Employment Law

Sickness is not misconduct

There is still a misconception among HR professionals (and lawyers) out there that genuine sickness absence is a disciplinary matter and can be dealt with by way of warnings. This is clearly wrong. Disciplinary matters are based on voluntary conduct, such as any form of misconduct or performance issues based on lazyness or negligence. They can be fixed or rather addressed by a warning procedure as the employee is, in principle, capable of changing their behaviour. The warning works as a reminder of ‘better stop this or else’.

A genuine sick employee cant change their sickness. It is just there. If it cant be treated, the employee is not guilty of misconduct. It is a performance issue in the sense of the employee being capable of doing their job. Ultimately, an employee who is sick so frequently that they cant do their job properly anymore, can (or rather should) be dismissed of incompetence, but not misconduct.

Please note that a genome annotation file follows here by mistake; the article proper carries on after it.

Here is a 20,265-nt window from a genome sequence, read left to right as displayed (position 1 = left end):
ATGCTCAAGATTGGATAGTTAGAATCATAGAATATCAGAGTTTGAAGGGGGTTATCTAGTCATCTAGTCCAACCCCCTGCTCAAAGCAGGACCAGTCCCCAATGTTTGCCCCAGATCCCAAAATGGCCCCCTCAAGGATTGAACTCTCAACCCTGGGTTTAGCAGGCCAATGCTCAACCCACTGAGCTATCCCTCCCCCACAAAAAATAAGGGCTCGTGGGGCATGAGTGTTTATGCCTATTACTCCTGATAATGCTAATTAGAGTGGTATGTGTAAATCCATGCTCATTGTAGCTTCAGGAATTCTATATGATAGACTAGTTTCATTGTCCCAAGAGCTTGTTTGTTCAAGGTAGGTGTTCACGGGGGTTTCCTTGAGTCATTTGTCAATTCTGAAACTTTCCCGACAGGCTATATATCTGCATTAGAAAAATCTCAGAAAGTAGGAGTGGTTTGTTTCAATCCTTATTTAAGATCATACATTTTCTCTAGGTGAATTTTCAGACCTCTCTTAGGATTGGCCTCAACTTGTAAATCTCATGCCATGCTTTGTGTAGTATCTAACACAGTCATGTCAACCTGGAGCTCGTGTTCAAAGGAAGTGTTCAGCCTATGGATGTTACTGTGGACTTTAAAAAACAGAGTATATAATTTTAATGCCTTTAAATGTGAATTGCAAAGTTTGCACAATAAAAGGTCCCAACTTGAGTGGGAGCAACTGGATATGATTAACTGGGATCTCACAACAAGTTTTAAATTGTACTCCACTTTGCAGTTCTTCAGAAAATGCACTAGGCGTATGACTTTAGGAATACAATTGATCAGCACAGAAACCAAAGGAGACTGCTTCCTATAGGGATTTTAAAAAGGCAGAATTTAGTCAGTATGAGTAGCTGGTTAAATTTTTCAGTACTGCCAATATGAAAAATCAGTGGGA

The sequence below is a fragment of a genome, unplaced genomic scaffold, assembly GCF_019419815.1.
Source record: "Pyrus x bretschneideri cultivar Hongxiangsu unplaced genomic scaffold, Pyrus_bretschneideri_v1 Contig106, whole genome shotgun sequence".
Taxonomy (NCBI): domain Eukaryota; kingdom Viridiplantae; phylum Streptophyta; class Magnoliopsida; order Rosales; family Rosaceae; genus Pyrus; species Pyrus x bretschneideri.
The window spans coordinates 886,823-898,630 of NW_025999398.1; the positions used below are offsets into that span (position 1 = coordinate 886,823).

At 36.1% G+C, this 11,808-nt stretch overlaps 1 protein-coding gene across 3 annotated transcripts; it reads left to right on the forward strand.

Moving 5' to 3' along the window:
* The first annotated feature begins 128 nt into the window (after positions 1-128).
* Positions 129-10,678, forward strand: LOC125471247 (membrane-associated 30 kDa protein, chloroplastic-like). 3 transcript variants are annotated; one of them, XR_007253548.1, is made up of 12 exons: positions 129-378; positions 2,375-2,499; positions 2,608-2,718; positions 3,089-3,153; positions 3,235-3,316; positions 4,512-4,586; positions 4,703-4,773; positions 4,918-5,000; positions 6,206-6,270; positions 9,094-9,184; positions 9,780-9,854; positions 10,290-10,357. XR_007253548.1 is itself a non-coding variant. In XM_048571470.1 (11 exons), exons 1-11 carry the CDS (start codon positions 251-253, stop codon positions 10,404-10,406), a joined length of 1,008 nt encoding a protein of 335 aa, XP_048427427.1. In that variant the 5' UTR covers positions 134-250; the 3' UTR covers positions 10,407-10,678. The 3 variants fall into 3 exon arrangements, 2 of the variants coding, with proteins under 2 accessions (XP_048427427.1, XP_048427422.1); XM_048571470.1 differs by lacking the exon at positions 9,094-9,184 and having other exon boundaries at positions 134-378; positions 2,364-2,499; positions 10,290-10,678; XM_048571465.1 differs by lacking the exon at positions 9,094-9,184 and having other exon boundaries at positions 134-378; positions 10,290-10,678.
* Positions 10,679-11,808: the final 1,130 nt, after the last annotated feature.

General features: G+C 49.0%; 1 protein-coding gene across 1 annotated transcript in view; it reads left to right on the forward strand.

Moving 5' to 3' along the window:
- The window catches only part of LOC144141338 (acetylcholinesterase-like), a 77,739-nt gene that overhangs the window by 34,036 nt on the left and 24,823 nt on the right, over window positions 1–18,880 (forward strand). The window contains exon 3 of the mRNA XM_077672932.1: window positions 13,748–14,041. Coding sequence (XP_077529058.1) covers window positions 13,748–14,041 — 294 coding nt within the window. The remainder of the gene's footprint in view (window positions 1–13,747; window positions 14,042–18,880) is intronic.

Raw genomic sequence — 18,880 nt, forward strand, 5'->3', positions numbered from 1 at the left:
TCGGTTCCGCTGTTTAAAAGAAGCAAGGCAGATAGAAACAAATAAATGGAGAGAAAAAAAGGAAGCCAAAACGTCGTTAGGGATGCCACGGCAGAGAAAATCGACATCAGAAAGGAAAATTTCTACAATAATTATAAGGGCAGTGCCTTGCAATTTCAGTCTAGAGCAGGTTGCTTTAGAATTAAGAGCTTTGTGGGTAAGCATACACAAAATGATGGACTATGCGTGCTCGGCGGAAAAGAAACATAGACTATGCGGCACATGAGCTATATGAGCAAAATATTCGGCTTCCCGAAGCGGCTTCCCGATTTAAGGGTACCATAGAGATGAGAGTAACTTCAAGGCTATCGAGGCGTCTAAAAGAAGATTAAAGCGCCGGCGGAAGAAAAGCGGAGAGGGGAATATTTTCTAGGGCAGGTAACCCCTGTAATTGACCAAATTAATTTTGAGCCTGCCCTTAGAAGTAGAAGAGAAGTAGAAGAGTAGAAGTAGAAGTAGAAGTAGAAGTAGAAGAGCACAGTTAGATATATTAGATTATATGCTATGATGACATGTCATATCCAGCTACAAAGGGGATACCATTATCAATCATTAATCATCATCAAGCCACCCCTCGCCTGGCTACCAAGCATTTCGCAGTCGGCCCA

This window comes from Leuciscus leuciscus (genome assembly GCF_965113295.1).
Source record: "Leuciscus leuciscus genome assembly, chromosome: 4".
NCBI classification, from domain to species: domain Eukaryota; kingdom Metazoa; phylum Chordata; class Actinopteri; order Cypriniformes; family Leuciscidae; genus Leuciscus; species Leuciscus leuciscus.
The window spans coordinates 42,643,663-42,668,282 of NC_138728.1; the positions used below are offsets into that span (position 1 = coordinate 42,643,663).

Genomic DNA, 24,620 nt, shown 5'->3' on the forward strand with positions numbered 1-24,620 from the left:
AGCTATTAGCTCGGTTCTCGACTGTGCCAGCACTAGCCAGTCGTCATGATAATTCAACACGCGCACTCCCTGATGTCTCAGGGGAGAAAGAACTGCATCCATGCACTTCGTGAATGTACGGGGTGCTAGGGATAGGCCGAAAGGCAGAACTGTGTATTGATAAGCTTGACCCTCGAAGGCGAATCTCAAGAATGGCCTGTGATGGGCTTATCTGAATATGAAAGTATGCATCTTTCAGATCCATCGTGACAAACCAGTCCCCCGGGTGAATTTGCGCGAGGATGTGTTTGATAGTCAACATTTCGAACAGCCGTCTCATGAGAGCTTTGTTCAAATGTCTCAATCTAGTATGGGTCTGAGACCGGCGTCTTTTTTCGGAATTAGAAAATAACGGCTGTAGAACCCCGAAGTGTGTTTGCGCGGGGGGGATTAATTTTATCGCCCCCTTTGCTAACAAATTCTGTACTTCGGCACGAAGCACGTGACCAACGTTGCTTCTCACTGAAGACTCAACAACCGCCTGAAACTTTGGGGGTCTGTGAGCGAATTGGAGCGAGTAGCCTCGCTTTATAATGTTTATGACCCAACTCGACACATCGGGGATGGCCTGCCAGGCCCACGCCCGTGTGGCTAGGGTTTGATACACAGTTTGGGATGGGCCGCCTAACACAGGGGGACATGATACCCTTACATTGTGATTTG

Have a look here in this newsletter for another example where the employer got it wrong and issued an employee with a warning for being sick for too long:

http://www.mills-reeve.com/files/Publication/70661448-f876-4cf0-9666-c15496509802/Presentation/PublicationAttachment/301edb35-b934-4976-97c2-c69ec49bf6e0/Health_Legal_Update_November2013.pdf

And, related to this, here are two good examples how to treat employees with long term sickness issues:

http://www.employmentlawwatch.com/2013/10/articles/employment-uk/faced-with-an-employee-unlikely-to-ever-return-to-work-what-can-you-do/#page=1

http://www.algoodbody.ie/knowledge.jsp?i=3728#page=1